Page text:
iPods and MP3 players present a new risk of workplace hearing loss, particularly when used with earbud-style headphones. Here are some steps to reduce these and other hearing-loss risks.
You see it all around you … good hearing gone bad. Or at least going bad, according to recent studies warning that high-volume iPods and MP3 players in the workplace, in the gym – and almost everywhere else – are causing irreparable hearing loss in young people.
“We’re seeing the kind of hearing loss in younger people typically found in aging adults,” said Dean Garstecki, a Northwestern University audiologist and professor.
Exacerbating the problem is a sort of “perfect storm” of technological advances, including devices that produce music at higher volumes without the distortion of earlier models (thus encouraging loud settings), better batteries that allow for longer listening times between recharging, and headphones or “earbuds” that fit into the ear itself.
“Unfortunately, the earbuds preferred by music listeners are even more likely to cause hearing loss than the muff-type earphones that were associated with the older devices,” Garstecki said.
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Not only are earbuds placed directly into the ear, but also, they can boost the sound signal by as much as 6 to 9 decibels. “That’s the difference in intensity between the sound made by a vacuum cleaner and the sound of a motorcycle engine,” said Garstecki.
The House Ear Institute’s website, EarBud.org, says it’s time to turn down the volume if you notice any of the following symptoms:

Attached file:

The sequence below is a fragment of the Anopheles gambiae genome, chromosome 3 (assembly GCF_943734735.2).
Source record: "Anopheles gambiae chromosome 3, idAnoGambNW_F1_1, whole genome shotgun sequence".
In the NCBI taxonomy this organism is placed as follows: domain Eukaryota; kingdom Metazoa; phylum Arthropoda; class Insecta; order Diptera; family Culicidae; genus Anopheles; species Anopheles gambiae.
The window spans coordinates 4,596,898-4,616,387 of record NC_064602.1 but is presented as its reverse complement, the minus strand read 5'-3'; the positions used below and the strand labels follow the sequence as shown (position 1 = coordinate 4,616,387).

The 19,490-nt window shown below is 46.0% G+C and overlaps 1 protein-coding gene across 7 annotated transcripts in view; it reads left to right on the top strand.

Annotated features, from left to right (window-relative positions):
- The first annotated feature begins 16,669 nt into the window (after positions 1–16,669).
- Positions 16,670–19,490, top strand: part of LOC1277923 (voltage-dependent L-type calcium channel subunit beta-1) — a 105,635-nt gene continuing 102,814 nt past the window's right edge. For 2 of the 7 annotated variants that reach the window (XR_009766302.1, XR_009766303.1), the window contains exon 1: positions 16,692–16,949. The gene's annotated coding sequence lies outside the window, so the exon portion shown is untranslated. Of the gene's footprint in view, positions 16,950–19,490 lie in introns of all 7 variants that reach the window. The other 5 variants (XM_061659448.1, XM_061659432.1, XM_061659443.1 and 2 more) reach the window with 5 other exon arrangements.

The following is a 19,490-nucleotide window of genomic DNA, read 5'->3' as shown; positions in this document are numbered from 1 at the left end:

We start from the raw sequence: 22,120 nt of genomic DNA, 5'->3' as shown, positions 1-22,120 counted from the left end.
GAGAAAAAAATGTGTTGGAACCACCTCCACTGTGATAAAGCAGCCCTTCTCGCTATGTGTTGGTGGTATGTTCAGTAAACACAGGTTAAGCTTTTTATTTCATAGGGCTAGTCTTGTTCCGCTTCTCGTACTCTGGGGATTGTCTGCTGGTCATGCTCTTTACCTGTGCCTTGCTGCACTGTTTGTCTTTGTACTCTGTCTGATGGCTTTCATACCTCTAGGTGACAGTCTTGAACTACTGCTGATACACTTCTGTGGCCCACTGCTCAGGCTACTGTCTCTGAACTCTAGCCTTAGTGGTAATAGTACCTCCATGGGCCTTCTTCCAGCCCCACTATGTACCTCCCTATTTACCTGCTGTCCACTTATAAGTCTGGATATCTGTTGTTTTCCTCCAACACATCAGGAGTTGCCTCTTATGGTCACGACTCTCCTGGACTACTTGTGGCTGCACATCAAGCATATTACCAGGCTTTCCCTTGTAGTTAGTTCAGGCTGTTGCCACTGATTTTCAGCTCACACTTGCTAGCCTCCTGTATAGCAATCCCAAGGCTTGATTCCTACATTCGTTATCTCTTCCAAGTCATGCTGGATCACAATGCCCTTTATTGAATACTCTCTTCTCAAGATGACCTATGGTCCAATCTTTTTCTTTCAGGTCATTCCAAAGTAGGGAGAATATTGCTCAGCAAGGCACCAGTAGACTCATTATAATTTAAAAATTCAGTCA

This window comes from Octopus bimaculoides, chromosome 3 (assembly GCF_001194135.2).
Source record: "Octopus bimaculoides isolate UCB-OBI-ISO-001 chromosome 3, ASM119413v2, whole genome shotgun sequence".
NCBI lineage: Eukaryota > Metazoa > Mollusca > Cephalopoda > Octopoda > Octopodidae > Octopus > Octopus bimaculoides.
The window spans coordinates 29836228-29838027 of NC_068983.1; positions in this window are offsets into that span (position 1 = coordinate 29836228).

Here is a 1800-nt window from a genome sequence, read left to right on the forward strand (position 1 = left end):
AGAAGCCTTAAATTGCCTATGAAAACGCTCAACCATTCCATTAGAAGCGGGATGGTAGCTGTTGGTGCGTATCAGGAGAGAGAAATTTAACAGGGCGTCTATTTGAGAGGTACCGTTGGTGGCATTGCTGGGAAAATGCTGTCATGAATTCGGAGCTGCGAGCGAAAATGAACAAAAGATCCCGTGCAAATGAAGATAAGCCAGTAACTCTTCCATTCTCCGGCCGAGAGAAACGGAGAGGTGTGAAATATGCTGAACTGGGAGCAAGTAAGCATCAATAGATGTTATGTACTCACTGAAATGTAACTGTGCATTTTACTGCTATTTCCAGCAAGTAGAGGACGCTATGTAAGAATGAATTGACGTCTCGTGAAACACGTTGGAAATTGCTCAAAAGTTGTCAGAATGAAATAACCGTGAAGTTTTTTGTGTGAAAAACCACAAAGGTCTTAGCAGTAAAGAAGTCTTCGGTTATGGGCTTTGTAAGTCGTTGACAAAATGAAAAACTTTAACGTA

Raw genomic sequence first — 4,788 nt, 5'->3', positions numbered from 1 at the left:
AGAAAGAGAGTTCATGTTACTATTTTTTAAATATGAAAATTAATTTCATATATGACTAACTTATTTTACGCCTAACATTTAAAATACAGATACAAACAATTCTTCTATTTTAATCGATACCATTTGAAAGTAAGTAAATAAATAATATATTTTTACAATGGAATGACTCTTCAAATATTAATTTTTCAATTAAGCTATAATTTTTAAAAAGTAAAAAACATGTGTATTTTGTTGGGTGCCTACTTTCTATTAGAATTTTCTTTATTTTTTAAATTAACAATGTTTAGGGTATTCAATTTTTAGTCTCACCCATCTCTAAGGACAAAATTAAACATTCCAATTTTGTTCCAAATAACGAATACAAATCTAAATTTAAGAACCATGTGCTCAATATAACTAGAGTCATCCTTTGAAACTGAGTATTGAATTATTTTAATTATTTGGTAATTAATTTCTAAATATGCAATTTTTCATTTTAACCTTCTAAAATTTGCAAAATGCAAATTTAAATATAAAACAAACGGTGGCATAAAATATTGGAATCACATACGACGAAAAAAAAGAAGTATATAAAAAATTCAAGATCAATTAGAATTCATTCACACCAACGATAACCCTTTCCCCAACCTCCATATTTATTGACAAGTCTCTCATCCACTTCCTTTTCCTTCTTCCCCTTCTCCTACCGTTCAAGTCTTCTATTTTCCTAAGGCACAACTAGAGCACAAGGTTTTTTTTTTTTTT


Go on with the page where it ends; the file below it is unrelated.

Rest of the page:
- Voices are suddenly sounding muffled or hard to understand.
- You experience ringing, buzzing, or fluttering in one or both ears.
- Your ears hurt after being in a loud place.
- Your hearing is suddenly super-sensitive to noise.
Noise-induced hearing loss (NIHL) is definitely not something you want, according to the Institute, which notes that:
- It’s irreversible.
- It can happen to anyone at any age.
- Symptoms may be temporary but the damage is permanent.
But it is no easy task convincing your workforce – particularly younger workers – of the dangers of working while listening to high-volume music. Fortunately, there are a couple of handy applications available to help you bring home the point, including EarBud.org’s Hearing Simulator, which approximates the effects of hearing loss caused by noise-induced damage, general aging, and tinnitus.
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Another helpful tool is the Hearing Loss Simulator available from the website of the National Institute of Occupational Safety and Health (NIOSH). It is a computer software training tool designed to demonstrate the effects of noise exposure without the employee having to actually experience noise-induced hearing loss (thank goodness).
This free, Windows-based program uses different worker scenarios, (for example, an older worker who has suffered a hearing loss injury versus an older worker who has not) to demonstrate the importance of protecting one’s hearing from workplace noise exposure.
NIOSH also provides an accompanying training guide to help you get across these points:
- Noise levels affect hearing loss.
- Hearing loss worsens as the duration of the noise exposure increases.
- Hearing loss can become permanent.
- Age does not cause most hearing loss.
- Speech is made up of both low- and high-pitched sounds.
- Hearing loss due to noise exposure makes it more difficult to hear high-pitched sounds.
Garstecki has some specific recommendations for lessening the risks of hearing loss from iPod or MP3 player use. We’ll look at those in tomorrow’s Advisor, along with additional steps you can take to help safeguard your workers from harmful noise exposures, along with a tool that can make every safety training need easier.